its global clock version when it
performs an internal event or
sends a message (which
includes a timestamp)
Rule 3: When a process receives a
message from another process
it updates its global clock
version if the received
timestamp is larger.
30 Dec 2014
Rule 2: Each process increments
its own clock when it sends or
Rule 3: When a process receives a
message from another process
it updates its version of the
other clocks’ timestamps if the
received timestamp is larger
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Vector Clock Example
1 1
1 0
2 0
2 0
3 0
3 0
1 2
1 3
1 1
2 0
2 3
2 0
3 0
3 4
3 0
1 2
2 3
3 4
2
1
1 2
2 0
1
3 0
4
2 3
1 0
1 2
1 2
2 0
2 1
2 2
3 0
3 0
3 2
1 2
2 3
3 2
1 1
1 2
2 0
2 3
3 4
1 2
3 2
5
1 2 1 1
1 1
1 0
2 3 2 0
2 0
2 0
3 3 3 2
3 1
3 0
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3
3 2
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Vector Clock Example
m1
m2
1 1
2 0
2 3
3 0
3 2
1 2
1 2
2 0
3 0
1 1
m3
m4
1 2
2 0
3 2
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m5
2 3
3 4
1.
2.
3.
4.
1 < 2
1 < 3
1 < 4
1 < 5
5. 2 <> 3
6. 2 < 4
7. 2 < 5
8. 3 < 4
9. 3 < 5
10. 4 < 5
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Causally Ordered Multicasting (1/2)
Observation: We can now ensure that a message is
delivered only if all causally preceding messages have
Adjustment:  increments  [] only when sending a
message, and  “adjusts”  when receiving a message
(i.e., effectively does not change  []).
postpones delivery of  until:
• ()[] =  [] + 1.
•    ≤  [] for  ≠
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Causally Ordered Multicasting (2/2)
Example 1:
Example 2: Take VC2 = [0,2,2], () = [1,3,0] from 0 .
What information does 2 have, and what will it do when
receiving  (from 0 )?
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Causally Ordered Multicast 1
1 1 1 0
2 0 2 0
1
3 0 3 0
1 1 1 2
3
1
1 1
1 2
2 0
2 0
3 0
3 1
2 0 2 0
2
1 0 1 1 1 1
2 0 2 0 2 0
3 0 3 0 3 1
1 2
delayed
wait
2 0
3 1
3 1 3 1
1 1
2 0
3 1
2
1 2
1 1
1 1
1 0
2 0
2 0
2 0
2 0
3 1
3 1
3 0
3 0
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Causally Ordered Multicast 2
1 1 1 0
2 0 2 0
1
3
1
3 0 3 0
1 2 1 2
1 1
1 2
2 0
2 0
3 0
3 0
2
1 0 1 1 1 2
2 0 2 0 2 0
3 0 3 0 3 0
1 2
2 0 2 0
2 0
3 0 3 1
3 1
1 1
2 0
delayed
3 1
2
1 2
1 1
1 1
1 0
2 0
2 0
2 0
2 0
3 1
3 1
3 0
3 0
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Vector Clocks and COM
Vector clocks
Causally Ordered Multicast
Rule 1: Each process has its own
clock and a version of every other
processes’ clock.
Rule 1: Each process has its own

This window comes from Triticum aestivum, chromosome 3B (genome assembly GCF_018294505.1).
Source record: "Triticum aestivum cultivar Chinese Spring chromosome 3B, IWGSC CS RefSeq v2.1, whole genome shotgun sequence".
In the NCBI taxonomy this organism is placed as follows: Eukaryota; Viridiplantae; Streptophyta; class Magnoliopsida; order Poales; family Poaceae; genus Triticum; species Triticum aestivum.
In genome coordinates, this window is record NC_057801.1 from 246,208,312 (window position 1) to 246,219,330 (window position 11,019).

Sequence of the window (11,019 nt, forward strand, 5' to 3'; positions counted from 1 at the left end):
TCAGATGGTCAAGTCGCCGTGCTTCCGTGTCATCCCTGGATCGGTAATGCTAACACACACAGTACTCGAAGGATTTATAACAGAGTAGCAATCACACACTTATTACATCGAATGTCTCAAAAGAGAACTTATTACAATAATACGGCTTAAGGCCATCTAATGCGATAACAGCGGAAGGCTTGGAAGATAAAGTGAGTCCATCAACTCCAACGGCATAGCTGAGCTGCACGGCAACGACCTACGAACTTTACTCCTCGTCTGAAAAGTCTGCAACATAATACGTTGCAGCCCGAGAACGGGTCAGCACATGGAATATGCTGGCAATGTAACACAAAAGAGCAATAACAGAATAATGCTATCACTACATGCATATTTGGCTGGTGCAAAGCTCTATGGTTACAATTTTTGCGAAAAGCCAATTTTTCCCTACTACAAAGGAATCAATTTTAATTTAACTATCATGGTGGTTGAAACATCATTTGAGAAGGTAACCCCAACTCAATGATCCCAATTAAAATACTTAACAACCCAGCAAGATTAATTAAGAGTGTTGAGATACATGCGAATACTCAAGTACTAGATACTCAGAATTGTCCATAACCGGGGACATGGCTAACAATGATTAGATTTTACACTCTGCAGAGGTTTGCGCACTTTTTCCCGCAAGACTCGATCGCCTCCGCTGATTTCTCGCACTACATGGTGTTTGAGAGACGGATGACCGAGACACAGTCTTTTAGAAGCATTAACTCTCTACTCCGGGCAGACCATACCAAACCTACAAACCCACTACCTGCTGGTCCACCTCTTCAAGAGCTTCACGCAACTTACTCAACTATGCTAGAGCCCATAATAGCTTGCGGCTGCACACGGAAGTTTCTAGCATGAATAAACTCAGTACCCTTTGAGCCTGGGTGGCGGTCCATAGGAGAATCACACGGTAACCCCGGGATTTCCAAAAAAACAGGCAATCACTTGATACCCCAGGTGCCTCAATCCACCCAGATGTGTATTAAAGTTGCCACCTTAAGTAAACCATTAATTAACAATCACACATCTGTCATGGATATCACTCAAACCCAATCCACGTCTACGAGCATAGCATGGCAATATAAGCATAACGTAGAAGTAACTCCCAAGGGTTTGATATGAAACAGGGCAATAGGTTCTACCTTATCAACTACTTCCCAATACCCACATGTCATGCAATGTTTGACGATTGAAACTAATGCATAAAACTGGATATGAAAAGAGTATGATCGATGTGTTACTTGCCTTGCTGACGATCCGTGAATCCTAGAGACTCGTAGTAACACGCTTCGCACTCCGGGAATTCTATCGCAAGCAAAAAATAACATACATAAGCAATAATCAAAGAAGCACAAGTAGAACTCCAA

clock and a version of every other
processes’ clock.
Rule 2: Each process increments its
own clock when it sends or
Rule 2: Each process increments its
own clock when it sends a
message.
Rule 3: When a process receives a
message from another process it
updates its version of the other
clocks’ timestamps if the received
timestamp is larger
Rule 3: When a process receives a
message from another process it
updates its version of the sender’s
timestamp.
Rule 4: A message is delivered only if
it is “next in line”:
1. It’s the next expected one for the
sender
2. The message’s timestamp is less
than or equal to the local clock.
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So Far
• Physical Clocks
– GPS
– Synchronization
• Logical Clocks
– Lamport logical clocks
– Vector time stamps
• Mutual Exclusion
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Mutual Exclusion
Problem: A number of processes in a distributed system want exclusive
Basic solutions:
• Via a centralized server.
• Completely decentralized, using a peer-to-peer system.
• Completely distributed, with no topology imposed.
• Completely distributed along a (logical) ring.
Centralized: Really simple:
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Decentralized Mutual Exclusion
Principle: Assume every resource is replicated  times, with each replica

having its own coordinator → access requires a majority vote from ⁡ > 2
coordinators. A coordinator always responds immediately to a request.
Assumption: When a coordinator crashes, it will recover quickly, but will
have forgotten about permissions it had granted.
Δt
Issue: How robust is this system? Let  =  denote the probability that a
coordinator crashes and recovers in a period Δ while having an average
lifetime  → probability that  out  coordinators reset:

=
=2−

1−

−
With ⁡ = ⁡0.001, ⁡ = ⁡32, ⁡ = ⁡0.75,  < 10−40
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Conclusion
• Physical Clocks
– GPS
– Synchronization
• Logical Clocks
– Lamport logical clocks
– Vector time stamps
• Mutual Exclusion